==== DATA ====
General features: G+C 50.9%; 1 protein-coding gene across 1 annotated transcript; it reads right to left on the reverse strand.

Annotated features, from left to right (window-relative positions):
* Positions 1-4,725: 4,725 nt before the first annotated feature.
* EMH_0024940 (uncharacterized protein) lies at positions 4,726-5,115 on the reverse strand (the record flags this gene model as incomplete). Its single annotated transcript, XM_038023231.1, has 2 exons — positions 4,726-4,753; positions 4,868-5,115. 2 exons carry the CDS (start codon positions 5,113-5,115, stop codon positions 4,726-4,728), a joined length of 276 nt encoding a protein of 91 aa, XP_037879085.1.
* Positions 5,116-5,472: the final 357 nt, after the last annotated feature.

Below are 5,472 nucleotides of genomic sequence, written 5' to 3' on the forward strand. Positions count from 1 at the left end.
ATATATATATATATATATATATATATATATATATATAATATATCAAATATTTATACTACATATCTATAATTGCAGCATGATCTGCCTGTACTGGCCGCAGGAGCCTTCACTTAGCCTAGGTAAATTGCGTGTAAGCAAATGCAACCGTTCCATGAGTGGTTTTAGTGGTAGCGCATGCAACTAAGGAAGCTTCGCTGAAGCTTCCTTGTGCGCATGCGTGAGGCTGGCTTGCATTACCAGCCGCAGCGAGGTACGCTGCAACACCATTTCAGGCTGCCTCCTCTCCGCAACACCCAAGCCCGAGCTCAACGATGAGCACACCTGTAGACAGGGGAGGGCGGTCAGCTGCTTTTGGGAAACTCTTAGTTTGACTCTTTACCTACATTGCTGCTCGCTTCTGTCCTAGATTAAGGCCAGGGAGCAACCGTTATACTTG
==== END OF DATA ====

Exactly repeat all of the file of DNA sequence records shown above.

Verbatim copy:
General features: G+C 50.9%; 1 protein-coding gene across 1 annotated transcript; it reads right to left on the reverse strand.

Annotated features, from left to right (window-relative positions):
* Positions 1-4,725: 4,725 nt before the first annotated feature.
* EMH_0024940 (uncharacterized protein) lies at positions 4,726-5,115 on the reverse strand (the record flags this gene model as incomplete). Its single annotated transcript, XM_038023231.1, has 2 exons — positions 4,726-4,753; positions 4,868-5,115. 2 exons carry the CDS (start codon positions 5,113-5,115, stop codon positions 4,726-4,728), a joined length of 276 nt encoding a protein of 91 aa, XP_037879085.1.
* Positions 5,116-5,472: the final 357 nt, after the last annotated feature.

Below are 5,472 nucleotides of genomic sequence, written 5' to 3' on the forward strand. Positions count from 1 at the left end.
ATATATATATATATATATATATATATATATATATATAATATATCAAATATTTATACTACATATCTATAATTGCAGCATGATCTGCCTGTACTGGCCGCAGGAGCCTTCACTTAGCCTAGGTAAATTGCGTGTAAGCAAATGCAACCGTTCCATGAGTGGTTTTAGTGGTAGCGCATGCAACTAAGGAAGCTTCGCTGAAGCTTCCTTGTGCGCATGCGTGAGGCTGGCTTGCATTACCAGCCGCAGCGAGGTACGCTGCAACACCATTTCAGGCTGCCTCCTCTCCGCAACACCCAAGCCCGAGCTCAACGATGAGCACACCTGTAGACAGGGGAGGGCGGTCAGCTGCTTTTGGGAAACTCTTAGTTTGACTCTTTACCTACATTGCTGCTCGCTTCTGTCCTAGATTAAGGCCAGGGAGCAACCGTTATACTTG